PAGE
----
Often, different people will tell you different things about doing the laundry – until something that should be simple begins to appear horribly complicated. While we all know you’re supposed to sort your clothes by fabric and colour, where does volume come in? It can be hard to know what temperature to wash clothes when there are so many factors to consider, and different opinions around.
Even cross-referencing care labels with your washing machine settings can cause problems – especially since not all machines have the same cycles! At Persil, we want to make doing the laundry simple. We want it to be cost-effective and conscious of the environment, too. With this in mind, we’ve put this guide together to help you organise your weekly loads of washing and find out what is the right temperature to wash different types of clothes.
The right temperature to wash clothes
The golden rule, before you start any load of laundry, is to check the care labels on all your clothes. This will give you an idea of the absolute maximum temperature you can wash your garments, and help you avoid disaster if you haven’t correctly identified the fabric on sight. Here are some general guidelines to help:
- Bright and dark colours prefer cooler, quicker washes. Higher temperatures encourage the loss of dye and fade black and bright clothes by opening up the fibres, so a warm or cool wash is your best bet. To set dye, try using white vinegar instead of detergent when you wash new clothes for the first time. After the first wash, using Persil small & mighty will ensure you get a great clean even at lower temperatures.
- The same goes for jeans. As long as your jeans aren’t truly filthy, cleaning denim at a cooler temperature (washing at 30 degrees or lower), and as little as possible, will help them last longer and look better.
- Use a low temperature, gentle cycle, and mild detergent for anything woolen. Technically, wool doesn’t shrink in a hot wash; it ‘felts’. Like most animal hair, individual wool strands have cuticle scales. Once the sheep are shorn, the process of turning the raw wool into a jumper or cardigan lifts these scales, creating tiny ridges on the fibres that leave them vulnerable to snagging and becoming tangled with each other, fusing. Heat and agitation exacerbate the problem, causing your woollen clothes to shrink in a hot wash as the fibres cling tighter together. It’s best to think of wool as you would your own hair: a gentle, cool wash, and good conditioner will keep it at its best. Try Persil Silk and Wool and a good quality fabric softener like Comfort for softness and fragrance.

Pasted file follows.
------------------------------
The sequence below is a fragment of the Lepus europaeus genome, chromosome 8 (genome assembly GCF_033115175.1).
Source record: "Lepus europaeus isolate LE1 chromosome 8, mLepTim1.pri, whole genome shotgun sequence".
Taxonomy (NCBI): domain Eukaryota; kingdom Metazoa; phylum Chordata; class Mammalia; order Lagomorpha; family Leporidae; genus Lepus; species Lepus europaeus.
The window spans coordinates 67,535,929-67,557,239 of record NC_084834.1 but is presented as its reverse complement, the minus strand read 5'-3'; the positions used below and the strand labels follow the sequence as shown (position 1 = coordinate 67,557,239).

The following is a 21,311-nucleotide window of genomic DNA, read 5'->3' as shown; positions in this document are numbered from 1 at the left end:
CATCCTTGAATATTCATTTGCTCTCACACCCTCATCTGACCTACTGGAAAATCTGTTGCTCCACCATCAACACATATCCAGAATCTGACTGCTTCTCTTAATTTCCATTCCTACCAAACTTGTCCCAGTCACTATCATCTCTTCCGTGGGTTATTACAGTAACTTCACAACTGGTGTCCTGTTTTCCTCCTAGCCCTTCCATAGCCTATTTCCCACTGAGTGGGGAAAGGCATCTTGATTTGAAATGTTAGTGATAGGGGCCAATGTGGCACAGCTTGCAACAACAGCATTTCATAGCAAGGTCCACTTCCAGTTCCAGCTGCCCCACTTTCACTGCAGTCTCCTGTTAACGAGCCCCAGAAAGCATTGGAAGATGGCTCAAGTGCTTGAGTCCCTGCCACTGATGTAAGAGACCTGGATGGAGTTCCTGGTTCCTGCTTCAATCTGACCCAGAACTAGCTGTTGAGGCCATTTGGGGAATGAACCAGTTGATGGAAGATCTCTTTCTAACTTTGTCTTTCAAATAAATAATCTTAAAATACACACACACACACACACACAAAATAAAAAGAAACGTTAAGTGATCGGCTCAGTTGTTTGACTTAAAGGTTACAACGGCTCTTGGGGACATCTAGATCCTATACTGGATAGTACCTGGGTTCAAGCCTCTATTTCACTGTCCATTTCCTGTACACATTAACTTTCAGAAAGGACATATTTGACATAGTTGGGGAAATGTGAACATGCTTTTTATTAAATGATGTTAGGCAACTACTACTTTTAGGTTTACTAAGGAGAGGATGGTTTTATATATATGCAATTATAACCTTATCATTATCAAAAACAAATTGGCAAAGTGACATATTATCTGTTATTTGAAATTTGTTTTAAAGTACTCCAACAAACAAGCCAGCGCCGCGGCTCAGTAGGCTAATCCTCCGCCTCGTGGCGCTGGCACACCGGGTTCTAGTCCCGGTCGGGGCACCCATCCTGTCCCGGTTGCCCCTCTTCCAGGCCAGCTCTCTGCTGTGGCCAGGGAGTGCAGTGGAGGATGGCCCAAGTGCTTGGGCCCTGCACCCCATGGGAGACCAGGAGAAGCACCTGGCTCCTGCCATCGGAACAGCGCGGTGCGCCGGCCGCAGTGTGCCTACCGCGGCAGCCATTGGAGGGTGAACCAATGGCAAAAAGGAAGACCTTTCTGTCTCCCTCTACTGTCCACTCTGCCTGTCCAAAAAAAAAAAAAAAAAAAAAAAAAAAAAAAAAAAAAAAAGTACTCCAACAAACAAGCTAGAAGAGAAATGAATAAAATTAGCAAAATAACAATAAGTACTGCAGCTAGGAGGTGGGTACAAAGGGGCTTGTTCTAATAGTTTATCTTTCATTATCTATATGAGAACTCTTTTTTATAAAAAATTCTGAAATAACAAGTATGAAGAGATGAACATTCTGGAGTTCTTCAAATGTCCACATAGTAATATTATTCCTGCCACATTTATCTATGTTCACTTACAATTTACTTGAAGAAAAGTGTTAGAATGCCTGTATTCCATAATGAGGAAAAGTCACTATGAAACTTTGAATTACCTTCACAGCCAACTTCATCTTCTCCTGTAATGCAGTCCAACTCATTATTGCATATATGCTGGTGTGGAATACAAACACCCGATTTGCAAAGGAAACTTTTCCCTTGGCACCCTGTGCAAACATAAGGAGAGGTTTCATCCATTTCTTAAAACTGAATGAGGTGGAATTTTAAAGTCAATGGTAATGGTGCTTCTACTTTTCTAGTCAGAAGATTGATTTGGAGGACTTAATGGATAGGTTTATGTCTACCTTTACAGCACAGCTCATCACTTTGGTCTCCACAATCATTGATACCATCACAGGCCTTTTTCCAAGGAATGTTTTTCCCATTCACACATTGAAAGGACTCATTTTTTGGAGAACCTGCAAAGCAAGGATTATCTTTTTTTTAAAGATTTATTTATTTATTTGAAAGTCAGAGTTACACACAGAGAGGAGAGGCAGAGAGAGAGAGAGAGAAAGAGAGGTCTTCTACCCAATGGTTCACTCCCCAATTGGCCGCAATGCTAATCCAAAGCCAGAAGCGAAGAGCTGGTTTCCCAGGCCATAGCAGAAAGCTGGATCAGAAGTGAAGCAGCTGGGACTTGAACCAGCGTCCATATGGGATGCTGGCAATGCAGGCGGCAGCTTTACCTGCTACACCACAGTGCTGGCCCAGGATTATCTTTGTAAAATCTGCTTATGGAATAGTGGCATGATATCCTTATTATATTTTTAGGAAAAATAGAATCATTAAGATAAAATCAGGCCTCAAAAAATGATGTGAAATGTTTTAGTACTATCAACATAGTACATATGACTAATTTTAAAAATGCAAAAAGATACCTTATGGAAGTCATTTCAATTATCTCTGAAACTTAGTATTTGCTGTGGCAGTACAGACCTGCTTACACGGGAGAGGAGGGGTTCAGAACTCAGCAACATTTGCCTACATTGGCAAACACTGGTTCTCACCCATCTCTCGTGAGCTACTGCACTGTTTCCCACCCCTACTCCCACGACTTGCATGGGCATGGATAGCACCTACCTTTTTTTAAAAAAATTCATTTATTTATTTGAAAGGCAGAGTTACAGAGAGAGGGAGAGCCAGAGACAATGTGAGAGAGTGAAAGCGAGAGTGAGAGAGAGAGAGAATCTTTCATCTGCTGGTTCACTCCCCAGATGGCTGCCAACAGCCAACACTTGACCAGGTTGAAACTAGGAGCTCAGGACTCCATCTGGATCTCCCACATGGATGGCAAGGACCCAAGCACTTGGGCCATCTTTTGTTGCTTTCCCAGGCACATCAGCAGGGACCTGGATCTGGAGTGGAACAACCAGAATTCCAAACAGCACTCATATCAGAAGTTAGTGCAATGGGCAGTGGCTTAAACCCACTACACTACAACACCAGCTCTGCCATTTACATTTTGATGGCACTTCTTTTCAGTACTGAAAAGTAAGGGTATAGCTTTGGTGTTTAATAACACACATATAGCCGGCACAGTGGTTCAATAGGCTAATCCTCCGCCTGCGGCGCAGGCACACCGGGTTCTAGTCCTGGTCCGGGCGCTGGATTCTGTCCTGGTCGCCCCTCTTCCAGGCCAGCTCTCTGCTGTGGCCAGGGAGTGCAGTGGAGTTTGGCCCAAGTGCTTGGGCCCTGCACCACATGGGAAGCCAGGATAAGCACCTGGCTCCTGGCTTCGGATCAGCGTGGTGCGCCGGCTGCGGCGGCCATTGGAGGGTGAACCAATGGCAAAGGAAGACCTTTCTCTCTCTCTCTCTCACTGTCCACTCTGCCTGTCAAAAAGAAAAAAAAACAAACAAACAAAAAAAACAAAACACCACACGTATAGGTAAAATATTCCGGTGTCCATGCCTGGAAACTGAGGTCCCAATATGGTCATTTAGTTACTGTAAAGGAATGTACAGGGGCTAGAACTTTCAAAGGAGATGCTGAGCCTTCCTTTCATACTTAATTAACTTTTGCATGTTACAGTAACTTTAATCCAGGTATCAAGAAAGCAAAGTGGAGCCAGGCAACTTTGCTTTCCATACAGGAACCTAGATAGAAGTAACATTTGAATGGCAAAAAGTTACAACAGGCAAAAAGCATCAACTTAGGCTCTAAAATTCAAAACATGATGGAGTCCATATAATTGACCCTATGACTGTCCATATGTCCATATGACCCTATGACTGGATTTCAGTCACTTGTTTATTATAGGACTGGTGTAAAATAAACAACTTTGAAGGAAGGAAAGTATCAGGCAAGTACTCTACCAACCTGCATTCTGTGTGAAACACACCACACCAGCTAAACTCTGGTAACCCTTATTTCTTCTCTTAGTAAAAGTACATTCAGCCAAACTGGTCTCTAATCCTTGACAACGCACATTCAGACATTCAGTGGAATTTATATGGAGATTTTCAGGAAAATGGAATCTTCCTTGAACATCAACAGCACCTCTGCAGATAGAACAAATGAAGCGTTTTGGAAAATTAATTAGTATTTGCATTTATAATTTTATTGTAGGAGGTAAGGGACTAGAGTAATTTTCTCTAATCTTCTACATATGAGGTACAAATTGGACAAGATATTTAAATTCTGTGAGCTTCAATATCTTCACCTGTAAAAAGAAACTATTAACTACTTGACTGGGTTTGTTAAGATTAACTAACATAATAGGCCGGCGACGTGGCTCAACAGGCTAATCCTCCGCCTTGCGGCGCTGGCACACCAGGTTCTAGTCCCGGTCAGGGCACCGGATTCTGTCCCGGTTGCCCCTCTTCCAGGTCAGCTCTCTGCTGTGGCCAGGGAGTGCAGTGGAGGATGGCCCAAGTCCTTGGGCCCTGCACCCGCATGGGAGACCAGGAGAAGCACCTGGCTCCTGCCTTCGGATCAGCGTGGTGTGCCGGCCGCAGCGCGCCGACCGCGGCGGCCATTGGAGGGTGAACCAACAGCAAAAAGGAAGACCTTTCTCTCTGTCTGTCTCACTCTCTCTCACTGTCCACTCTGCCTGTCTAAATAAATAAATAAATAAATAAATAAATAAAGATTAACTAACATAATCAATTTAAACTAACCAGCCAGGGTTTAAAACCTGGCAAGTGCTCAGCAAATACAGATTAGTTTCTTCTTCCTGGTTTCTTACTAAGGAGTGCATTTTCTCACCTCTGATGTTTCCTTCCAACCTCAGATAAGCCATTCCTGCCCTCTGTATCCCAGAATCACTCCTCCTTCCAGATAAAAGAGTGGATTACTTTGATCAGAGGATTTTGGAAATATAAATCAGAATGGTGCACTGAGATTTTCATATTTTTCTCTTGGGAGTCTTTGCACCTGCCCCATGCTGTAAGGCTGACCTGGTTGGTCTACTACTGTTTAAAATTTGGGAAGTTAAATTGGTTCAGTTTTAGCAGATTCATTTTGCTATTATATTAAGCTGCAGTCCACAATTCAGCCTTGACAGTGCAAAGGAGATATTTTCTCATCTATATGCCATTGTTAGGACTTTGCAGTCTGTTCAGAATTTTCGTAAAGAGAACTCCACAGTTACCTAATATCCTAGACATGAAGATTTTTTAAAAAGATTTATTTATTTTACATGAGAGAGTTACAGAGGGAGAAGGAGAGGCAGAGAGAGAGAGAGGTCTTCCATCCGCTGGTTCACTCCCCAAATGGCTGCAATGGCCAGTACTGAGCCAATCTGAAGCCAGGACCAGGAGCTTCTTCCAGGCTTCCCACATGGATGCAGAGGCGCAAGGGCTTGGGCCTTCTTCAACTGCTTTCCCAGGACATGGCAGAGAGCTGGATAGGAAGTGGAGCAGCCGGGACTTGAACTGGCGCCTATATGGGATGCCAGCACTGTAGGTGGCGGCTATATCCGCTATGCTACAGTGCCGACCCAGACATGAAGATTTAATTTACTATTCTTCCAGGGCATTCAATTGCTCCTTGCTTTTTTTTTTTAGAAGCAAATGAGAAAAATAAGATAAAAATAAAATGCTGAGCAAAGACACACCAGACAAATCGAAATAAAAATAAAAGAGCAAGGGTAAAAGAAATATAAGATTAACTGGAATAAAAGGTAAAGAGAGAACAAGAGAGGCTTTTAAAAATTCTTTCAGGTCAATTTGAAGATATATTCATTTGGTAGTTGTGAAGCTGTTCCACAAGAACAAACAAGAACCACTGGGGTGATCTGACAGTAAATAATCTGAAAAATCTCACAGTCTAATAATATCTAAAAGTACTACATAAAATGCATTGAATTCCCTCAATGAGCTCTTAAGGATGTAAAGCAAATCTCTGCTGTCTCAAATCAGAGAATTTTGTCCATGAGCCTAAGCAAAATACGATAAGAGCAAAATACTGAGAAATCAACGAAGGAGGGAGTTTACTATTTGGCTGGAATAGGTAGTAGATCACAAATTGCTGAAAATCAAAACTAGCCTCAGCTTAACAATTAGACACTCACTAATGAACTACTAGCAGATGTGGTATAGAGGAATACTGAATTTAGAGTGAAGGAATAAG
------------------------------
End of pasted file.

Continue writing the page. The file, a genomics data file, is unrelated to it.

- High temperatures (over 40 degrees) aren’t always necessary. You can find out more about what temperature to wash white clothes, but just because they can generally stand higher temperatures, doesn’t mean they have to be washed at 60. Labels indicate the maximum temperature to wash clothes, not the exact number. In fact, according to the UK Energy Saving Trust, choosing to wash at 30 degrees rather than at higher temperatures uses around 40% less energy. High temperatures are good, however, for sanitizing towels and bedding –read on for the best temperature to wash towels.
- Clothes for babies and children should be washed differently. At this age, their skin can be very delicate and sensitive. Mostly that means using a non-bio detergent and a good fabric softener, though: you’ll have to vary the temperature according to your needs. Keep school uniforms bright with low temperatures, but you’ll need to wash baby’s soiled nappies (and clothes, in the event of a leak) at 30 degrees or above.
- Use our laundry tips section for guidelines on different fabrics. We have a wealth of information on washing different stains, and on caring for different fabrics here on the Persil site. Our page on interpreting wash care symbols is a great place to start.
Once you know which temperature you need to use, just follow these steps:
- Sort any delicates (wool, silk, or embellished or embroidered fabrics) into a pile for special handling. Follow manufacturers’ instructions for the right cycle to choose, and use appropriate detergents. Use a specialized detergent like Persil Silk & Wool for delicates.
- Divide the remaining clothes into piles of similar colours and according to how heavily they are soiled.
- Pre-treat and wash stained or heavily soiled garments separately from other garments, making sure to follow the advice on the care label.
- Choose your temperature. High temperatures aren’t always necessary: washing at 30 degrees is generally very effective. In fact, heat can set many stains – and as Persil laundry detergents are effective at lower temperatures, there’s often no need. Washing at 30 degrees is also much better for the environment and costs less per cycle in terms of energy than a hotter wash.
What temperature to wash white clothes
For years the advice for whites has been to wash them at higher temperatures, since they are colour-fast and show dirt very easily. In fact, you should be paying attention to the type of material and the temperature recommended on the care label, rather than the colour. White 100% cotton shirts, for example, might shrink in a hot wash, while wool needs a cool wash. Even with whites you can get great results washing at 30 degrees – just give it a try!
The best temperature to wash towels and sheets
We spend a lot of time in contact with towels and sheets, so they tend to become heavily soiled quite quickly. Towels and sheets, along with any clothes that an ill person has been wearing, should really be washed at a fairly warm temperature to kill bacteria and potential mould. A good temperature for washing towels and sheets is 40 degrees, but a 60 degree wash will be better at killing germs. Be sure to change your sheets and towels once a week to keep things fresh.